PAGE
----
Madison Neighbors Oppose Solid Waste Transfer Facility

Posted at 5:03 PM, Mar 09, 2018
and last updated 2018-03-09 19:24:56-05

Neighbors in a Madison neighborhood have rallied together after a proposal was brought forward that would bring a solid waste transfer facility to Myatt Drive. 

The area in question is a 16-acre space that previously sat undeveloped in between multiple neighborhoods, Tennessee Sheet Metal, and Dunlap & Kyle Tire Company. 

"We have fans back here and it circulates air through it, and with this facility (potentially) being right behind us, it's gonna pull the odors, the foul odors through, and it's just going to affect our working conditions," said Adam Waldrup, general manager at Dunlap & Kyle Company.

Waldrup has been one of many that after hearing the proposal, started to inform others in the area of the potential facility, which he thinks would be harmful to the neighborhood.

"Madison's a good place and it's on the upswing, and we want to keep it that way," Waldrup said. 

The proposal for the facility was brought up in a public meeting last Monday and in fliers sent out to immediate neighbors. Yet, other than that, only a sign in front of the property in question gives public notice, which is why many are going door to door, business to business, to spread the word.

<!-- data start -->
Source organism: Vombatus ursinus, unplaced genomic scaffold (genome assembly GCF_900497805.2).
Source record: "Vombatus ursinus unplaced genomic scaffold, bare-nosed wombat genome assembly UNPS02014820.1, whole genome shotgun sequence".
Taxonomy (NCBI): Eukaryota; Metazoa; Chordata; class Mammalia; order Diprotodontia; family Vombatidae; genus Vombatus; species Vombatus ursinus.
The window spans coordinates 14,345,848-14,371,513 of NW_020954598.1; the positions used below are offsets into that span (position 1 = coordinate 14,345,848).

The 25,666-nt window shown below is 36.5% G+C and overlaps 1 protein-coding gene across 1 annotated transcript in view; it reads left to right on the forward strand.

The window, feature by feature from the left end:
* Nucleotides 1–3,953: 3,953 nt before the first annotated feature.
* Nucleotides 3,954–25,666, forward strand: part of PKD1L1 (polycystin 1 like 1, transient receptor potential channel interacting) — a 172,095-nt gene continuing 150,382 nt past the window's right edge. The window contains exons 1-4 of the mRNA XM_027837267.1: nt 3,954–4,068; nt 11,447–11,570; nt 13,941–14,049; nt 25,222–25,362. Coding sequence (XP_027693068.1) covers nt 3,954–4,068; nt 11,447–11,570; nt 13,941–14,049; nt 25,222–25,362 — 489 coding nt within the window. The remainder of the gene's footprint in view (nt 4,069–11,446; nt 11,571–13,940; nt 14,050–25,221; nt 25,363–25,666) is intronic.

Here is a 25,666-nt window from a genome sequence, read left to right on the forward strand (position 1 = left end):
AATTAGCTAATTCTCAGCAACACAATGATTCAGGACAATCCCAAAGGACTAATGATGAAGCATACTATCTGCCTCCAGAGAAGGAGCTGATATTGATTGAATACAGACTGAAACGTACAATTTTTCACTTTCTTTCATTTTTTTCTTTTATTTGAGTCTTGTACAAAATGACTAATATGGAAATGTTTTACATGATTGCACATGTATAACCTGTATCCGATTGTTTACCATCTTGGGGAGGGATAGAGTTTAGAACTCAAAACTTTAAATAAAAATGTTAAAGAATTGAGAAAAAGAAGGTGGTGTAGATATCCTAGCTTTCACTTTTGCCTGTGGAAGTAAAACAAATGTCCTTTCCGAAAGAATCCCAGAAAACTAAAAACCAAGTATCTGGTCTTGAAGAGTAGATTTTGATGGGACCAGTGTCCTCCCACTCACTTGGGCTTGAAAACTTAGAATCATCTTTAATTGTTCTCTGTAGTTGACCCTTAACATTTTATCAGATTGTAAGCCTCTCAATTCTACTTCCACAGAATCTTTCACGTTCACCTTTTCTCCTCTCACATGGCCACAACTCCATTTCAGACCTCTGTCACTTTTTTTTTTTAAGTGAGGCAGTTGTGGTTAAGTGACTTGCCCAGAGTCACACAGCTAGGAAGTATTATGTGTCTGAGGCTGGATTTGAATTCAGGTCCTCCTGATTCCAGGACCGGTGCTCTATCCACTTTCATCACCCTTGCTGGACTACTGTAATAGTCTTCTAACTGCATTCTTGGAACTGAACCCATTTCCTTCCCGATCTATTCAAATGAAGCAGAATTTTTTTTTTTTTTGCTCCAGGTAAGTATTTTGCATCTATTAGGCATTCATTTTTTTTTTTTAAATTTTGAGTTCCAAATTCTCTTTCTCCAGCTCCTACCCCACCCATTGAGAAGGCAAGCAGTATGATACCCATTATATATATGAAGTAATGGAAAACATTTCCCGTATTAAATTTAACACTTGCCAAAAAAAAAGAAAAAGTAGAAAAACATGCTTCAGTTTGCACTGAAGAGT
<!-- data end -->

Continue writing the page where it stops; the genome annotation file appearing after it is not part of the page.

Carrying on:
"I feel like it's a step down from a landfill," said Ethan Harlacher, whose home borders the property in question. "The trash is going to be moved in and out, but still, it's going to be there, and not only will there be potential noise, but potential odors." 

Harlacher has lived in the community for about seven years, and while it borders industrial and business properties, there is minimal noise and no smell issues. He believes a solid waste transfer facility would hurt property values and degrade the community as a whole. 

“I’m not one of those people that live in a fantasy world thinking that when I take my trash out it just disappears into thin air, I understand that waste does have to be somewhere, but I think also too, there should be common sense of where you put a facility," Harlacher explained. "Next to a developing community, next to burgeoning businesses, there should be more common sense than just to drop it right there because it’s convenient for the people buying the land.”

Harlacher and other members of the Madison community have been passing out fliers to spread awareness in hopes that everyone can have their voices heard before a zoning board meeting on March 15 at 1 pm. 

Representatives with the project said they have complied with the Metro Nashville zoning code in every respect, including deadlines and time constraints. They said the property is zoned for industrial use and is in a heavy industrial area, and that a solid waste transfer station is an environmentally friendly step toward alleviating Nashville's mounting garbage crisis.